Figure 8

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The movement of bubbles on PSS-Y. (a) Schematic of this directional movement and collection. (b) The movement of two bubbles on PSS-Y. (c) The bubble collection on this sample.

3. Conclusion

In summary, the directional transportation and collection of bubbles underwater were realized on the patterned slippery surfaces which were fabricated via a facile method. These samples of PSS were combined by two regions, the treated superhydrophobic part with lubricant infused and the untreated part of the pristine copper. The superhydrophobic and aerophilic surface can efficiently capture bubbles, and the infused oil layer was beneficial for reducing the resistance for bubble transportation. Hence, the samples were capable of capturing and transporting bubbles on the treated part. Further, with a well-designed path on the surface such as PSS-C, PSS-M, and PSS-wedge, the directional transportation of bubbles can be organized precisely. Furthermore, the PSS-Y can realize the bubble’s collection. This facile method demonstrated promising prospective in fabricating substrates for directional transportation and collection of bubbles.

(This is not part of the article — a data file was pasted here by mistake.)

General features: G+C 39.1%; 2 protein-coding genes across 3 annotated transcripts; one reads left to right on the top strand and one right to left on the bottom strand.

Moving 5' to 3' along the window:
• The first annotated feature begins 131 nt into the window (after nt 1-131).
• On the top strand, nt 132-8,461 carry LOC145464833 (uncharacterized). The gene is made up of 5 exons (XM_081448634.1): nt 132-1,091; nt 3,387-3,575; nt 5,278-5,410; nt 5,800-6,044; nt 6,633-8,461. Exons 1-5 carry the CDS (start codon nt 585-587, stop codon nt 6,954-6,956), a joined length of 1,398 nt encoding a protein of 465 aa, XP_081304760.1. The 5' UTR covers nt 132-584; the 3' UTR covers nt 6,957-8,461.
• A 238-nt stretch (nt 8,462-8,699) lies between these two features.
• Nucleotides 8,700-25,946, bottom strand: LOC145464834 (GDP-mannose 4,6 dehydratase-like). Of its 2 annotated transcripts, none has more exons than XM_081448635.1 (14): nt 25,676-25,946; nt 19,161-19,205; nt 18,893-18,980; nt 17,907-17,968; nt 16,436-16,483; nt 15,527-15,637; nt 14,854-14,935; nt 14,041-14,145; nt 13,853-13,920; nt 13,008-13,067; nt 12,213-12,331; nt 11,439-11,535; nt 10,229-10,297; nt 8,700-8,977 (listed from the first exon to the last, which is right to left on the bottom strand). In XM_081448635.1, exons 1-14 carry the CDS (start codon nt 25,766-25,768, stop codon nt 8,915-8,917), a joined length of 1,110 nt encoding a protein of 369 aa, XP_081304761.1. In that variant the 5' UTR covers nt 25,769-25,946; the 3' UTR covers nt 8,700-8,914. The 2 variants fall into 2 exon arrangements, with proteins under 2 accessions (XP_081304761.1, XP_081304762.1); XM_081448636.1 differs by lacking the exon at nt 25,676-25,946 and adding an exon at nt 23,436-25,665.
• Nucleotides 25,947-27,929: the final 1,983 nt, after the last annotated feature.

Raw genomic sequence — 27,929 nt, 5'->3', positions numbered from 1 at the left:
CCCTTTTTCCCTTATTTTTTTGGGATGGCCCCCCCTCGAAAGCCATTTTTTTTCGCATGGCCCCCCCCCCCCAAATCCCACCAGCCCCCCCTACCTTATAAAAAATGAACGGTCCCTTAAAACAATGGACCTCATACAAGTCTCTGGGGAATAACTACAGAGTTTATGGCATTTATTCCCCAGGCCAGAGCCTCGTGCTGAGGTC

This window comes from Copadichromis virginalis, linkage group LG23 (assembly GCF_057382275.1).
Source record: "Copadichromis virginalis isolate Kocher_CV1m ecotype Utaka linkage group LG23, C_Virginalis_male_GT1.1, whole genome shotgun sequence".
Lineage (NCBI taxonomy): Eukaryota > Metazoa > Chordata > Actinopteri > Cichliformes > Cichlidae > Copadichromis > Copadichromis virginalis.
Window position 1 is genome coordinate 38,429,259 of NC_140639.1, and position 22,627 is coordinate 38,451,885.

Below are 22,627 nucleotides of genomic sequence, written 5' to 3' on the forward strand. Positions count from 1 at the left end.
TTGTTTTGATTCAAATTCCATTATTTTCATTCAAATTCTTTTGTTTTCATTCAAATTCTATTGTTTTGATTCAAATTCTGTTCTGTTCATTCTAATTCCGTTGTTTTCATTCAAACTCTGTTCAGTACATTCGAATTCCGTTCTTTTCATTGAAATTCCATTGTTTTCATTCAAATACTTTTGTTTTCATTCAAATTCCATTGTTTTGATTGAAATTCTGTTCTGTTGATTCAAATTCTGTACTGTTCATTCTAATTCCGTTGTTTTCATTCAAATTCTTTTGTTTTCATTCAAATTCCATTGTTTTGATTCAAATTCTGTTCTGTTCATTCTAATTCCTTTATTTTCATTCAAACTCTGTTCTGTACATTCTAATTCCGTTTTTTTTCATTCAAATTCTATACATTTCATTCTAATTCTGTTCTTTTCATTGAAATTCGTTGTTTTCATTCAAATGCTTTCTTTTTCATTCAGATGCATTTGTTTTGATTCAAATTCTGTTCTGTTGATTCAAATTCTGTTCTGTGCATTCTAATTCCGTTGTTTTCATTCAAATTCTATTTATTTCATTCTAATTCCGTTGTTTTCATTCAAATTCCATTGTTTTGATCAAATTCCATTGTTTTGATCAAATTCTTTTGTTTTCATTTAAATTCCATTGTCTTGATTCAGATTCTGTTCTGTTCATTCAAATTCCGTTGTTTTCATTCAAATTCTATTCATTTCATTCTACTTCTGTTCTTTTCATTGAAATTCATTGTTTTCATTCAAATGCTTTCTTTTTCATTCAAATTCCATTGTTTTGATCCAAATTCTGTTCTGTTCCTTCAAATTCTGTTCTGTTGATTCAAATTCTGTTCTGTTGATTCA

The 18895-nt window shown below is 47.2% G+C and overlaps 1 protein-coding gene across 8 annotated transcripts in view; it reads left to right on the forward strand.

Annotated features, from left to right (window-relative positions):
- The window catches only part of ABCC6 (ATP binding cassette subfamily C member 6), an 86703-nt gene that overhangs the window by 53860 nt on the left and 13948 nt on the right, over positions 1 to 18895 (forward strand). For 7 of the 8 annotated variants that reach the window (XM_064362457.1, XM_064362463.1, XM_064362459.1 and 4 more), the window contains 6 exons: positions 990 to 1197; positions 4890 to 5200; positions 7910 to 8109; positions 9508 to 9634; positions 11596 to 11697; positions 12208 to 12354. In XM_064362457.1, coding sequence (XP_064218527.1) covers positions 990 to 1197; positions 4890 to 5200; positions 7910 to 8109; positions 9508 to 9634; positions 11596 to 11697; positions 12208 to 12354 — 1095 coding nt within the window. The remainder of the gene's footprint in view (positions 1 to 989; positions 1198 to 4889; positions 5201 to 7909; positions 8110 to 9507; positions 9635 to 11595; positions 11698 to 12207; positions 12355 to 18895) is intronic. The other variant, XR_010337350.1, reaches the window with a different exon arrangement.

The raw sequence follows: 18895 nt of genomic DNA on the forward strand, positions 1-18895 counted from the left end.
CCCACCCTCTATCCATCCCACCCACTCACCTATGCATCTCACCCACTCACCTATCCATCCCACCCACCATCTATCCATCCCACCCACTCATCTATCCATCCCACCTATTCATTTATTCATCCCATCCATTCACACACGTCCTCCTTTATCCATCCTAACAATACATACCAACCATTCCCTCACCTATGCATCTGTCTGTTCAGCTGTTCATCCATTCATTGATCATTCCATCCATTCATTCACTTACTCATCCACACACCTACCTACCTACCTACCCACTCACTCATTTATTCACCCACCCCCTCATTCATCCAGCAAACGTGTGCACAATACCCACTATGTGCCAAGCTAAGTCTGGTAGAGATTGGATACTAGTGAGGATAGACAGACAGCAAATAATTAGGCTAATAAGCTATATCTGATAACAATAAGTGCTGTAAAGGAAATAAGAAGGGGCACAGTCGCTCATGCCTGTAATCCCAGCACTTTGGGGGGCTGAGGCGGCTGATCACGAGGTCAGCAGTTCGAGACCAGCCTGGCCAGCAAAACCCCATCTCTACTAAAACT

4. Experimental Section

4.1. Materials

All reagents are obtained as listed. Pentadecafluorooctanoic acid (PFOA) was obtained from Saen Chemical Technology Co., Ltd.; hydrochloric acid (HCl) was obtained from Xilong Scientific. Ammonium persulfate (98%, (NH4)2S2O8), sodium hydroxide (96%, NaOH), ethyl alcohol, and acetone were purchased from Tianjin Rionlon Pharmaceutical Science & Technology Development Co., Ltd. Copper foils were supplied by Sinopharm Chemical Reagent Co., Ltd. The transparent tape was purchased from a local supermarket. The DuPont Krytox perfluoroalkylpolyether (PFPE, >95.0%) GPL 103 lubricant was purchased from the Chemours Company. The bubbles were generated by the syringe of air bubble. Deionized (DI) water was purified using a ModuPure system and used throughout the study.

4.2. Preparation of Patterned Slippery Surface